The VISIONS’13 expedition in July and August 2013 focused on deploying and testing 22,000 meters of extension cables that are part of the secondary infrastructure of the first U.S. high-power and high-bandwidth regional cabled ocean observatory, a component of the National Science Foundation’s Ocean Observatories Initiative (OOI). Some installation work originally planned for 2013 is being delayed temporarily as the OOI team works with contractor L-3 MariPro toward acceptance of the components of the system installed last year. See here for more details.
The University of Washington leads the cabled observatory component of the OOI, which has the formal name of the Regional Scale Nodes. Work to be accomplished during VISIONS ‘13 is in preparation for completing installations in 2014 of secondary nodes, instruments, and mooring profilers at five study sites. When fully operational in 2015, each of these sites will feature real-time two-way communication to the Internet and power provided by the 540 miles of electro-optical telecommunications cable installed in 2011 and 7 primary nodes deployed in 2012. Secondary, or extension, cables total some 35 miles in length.
The six-week VISIONS '13 expedition was divided into four legs, took place onboard the 274’ UW-operated research vessel Thomas G. Thompson, and utilized the Canadian remotely operated vehicle (ROV) ROPOS. The UW OOI team of oceanographers, engineers, and educators took twenty undergraduate and graduate students to sea with them, providing immersive experiences in sea-going operations, research, and science communication.
Researchers streamed live HD video from the ship and seafloor via satellite during the cruise.
Why a Cabled Ocean Observatory?
The the global ocean is the life support system of the planet, modulating climate and influencing food production on the continents. Yet the global ocean is highly complex and relatively poorly understood. Historically, oceanographers have gone to sea in ships to study specific processes in limited portions of the ocean for short periods of time. We have utilized satellite systems for surficial imaging and for limited bandwidth communications (e.g., Iridium) to extend the reach and duration of research in the oceans, but we must deliver next-generation approaches fast enough and well enough to confidently anticipate short- and long-term ocean-generated threats, as well as opportunities.
As a global community, one of our principal environmental and educational challenges is to optimize the benefits and mitigate the risks of living on the ocean planet. A grand challenge within the ocean sciences over the coming decades will be to implement novel strategies and innovative infrastructures that will dramatically increase society's rate of discovery and understanding. We must learn to engage a next-generation workforce that can begin to understand the complex issues associated with our ultimate challenge, which is to learn enough to predict changes in oceanic behavior.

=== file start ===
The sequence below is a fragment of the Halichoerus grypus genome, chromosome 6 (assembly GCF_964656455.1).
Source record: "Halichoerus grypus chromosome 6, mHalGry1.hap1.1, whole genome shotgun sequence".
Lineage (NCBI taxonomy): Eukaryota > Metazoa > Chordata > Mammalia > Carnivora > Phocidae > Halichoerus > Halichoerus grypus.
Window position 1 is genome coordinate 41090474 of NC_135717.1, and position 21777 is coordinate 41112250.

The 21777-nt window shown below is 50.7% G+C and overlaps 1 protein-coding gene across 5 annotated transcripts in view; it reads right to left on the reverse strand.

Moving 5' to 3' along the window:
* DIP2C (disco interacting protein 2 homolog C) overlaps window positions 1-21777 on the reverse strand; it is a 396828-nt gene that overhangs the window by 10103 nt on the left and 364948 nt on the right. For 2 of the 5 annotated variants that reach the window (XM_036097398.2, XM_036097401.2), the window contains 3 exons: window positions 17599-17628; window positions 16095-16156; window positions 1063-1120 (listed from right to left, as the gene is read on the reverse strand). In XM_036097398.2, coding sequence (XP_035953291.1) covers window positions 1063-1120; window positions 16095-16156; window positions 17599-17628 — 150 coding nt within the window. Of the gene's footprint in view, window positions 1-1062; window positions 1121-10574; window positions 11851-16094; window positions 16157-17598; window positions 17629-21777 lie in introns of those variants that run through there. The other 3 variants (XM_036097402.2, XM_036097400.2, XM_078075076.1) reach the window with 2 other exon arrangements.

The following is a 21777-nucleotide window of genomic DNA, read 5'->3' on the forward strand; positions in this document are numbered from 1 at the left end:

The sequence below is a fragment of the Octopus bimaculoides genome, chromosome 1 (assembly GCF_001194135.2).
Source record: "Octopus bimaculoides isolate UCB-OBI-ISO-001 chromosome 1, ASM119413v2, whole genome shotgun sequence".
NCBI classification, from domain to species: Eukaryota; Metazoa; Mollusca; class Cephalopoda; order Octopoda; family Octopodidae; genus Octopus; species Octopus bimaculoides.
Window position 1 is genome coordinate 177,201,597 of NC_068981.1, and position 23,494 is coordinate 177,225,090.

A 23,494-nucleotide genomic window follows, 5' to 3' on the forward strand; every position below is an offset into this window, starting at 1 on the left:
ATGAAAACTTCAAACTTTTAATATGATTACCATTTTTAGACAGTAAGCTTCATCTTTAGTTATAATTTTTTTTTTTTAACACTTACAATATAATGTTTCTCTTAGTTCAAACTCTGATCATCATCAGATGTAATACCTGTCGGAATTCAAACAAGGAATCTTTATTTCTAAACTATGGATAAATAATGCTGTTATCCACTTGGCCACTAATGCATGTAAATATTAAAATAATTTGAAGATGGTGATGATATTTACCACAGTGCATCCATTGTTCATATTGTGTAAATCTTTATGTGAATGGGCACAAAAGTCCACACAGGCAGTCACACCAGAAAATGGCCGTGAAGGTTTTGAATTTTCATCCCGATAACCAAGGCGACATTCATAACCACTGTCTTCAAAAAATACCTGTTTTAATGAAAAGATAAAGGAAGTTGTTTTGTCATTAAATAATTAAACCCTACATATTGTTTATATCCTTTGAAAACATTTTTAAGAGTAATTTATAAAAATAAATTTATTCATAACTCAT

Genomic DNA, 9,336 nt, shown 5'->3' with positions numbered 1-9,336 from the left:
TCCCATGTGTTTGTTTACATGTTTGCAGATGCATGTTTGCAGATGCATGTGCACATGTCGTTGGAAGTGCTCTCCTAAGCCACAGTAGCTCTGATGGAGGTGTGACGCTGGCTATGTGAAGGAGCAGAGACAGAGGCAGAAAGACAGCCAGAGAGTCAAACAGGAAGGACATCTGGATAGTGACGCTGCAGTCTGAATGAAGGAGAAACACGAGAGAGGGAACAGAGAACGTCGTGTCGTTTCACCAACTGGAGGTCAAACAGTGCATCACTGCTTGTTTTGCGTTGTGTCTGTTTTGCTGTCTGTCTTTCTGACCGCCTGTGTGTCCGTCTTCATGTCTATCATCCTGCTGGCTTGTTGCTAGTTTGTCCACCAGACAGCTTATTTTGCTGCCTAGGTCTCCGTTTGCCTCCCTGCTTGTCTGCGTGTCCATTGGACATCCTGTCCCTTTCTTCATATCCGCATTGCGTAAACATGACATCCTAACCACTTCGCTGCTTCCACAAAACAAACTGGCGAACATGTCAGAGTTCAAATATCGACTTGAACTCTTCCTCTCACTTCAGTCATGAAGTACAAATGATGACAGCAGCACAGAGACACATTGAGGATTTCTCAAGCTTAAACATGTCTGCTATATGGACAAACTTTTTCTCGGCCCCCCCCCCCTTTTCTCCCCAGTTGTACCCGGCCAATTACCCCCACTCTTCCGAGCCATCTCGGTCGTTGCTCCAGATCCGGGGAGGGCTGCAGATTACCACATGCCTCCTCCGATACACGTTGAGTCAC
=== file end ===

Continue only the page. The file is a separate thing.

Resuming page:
The fiber-optic cables of the Regional Scale Nodes will carry electrical power (up to 200 kW) and telecommunications bandwidth (up to 240 Gbits/sec) into the oceans to serve the needs of science, education, and humanity at large. With design, construction, and early operations led by the University of Washington, the 900 kilometers of OOI cable will create a large-aperture natural laboratory for conducting a wide range of long-term and innovative experiments within the ocean volume using real-time control over the entire cabled system.
Why the Northeast Pacific?
A representative suite of natural phenomena that occur throughout the world's oceans and seafloor are found in the Northeast Pacific Ocean. Cabled ocean observatories in the U.S. and Canada that provide significant electrical power and high telecommunications bandwidth in real-time to arrays of sensors on the seafloor and throughout the water column will enable scientists to conduct local investigations of such global processes as major ocean currents, active earthquake zones, creation of new seafloor, and rich environments of marine plants and animals.
The OOI cabled system is designed to be expandable during its planned 25-year lifetime. There is potential, with additional funding, to add study sites and myriad sensor networks at other key locations identified by the scientific community.
Improving Predictive Models of Ocean Processes
The continuous, high-quality observations made over the two- to three-decade lifespan of the whole Ocean Observatories Initiative system will provide essential data to improve predictive models of ocean processes. Integration of data from the Global, Regional, and Coastal Scale nodes by the OOI Cyberinfrastructure will provide new insights into how the ocean functions and will form the basis for learning to manage, or at least adapt to, the most powerful climate modulating system on the planet–the global ocean.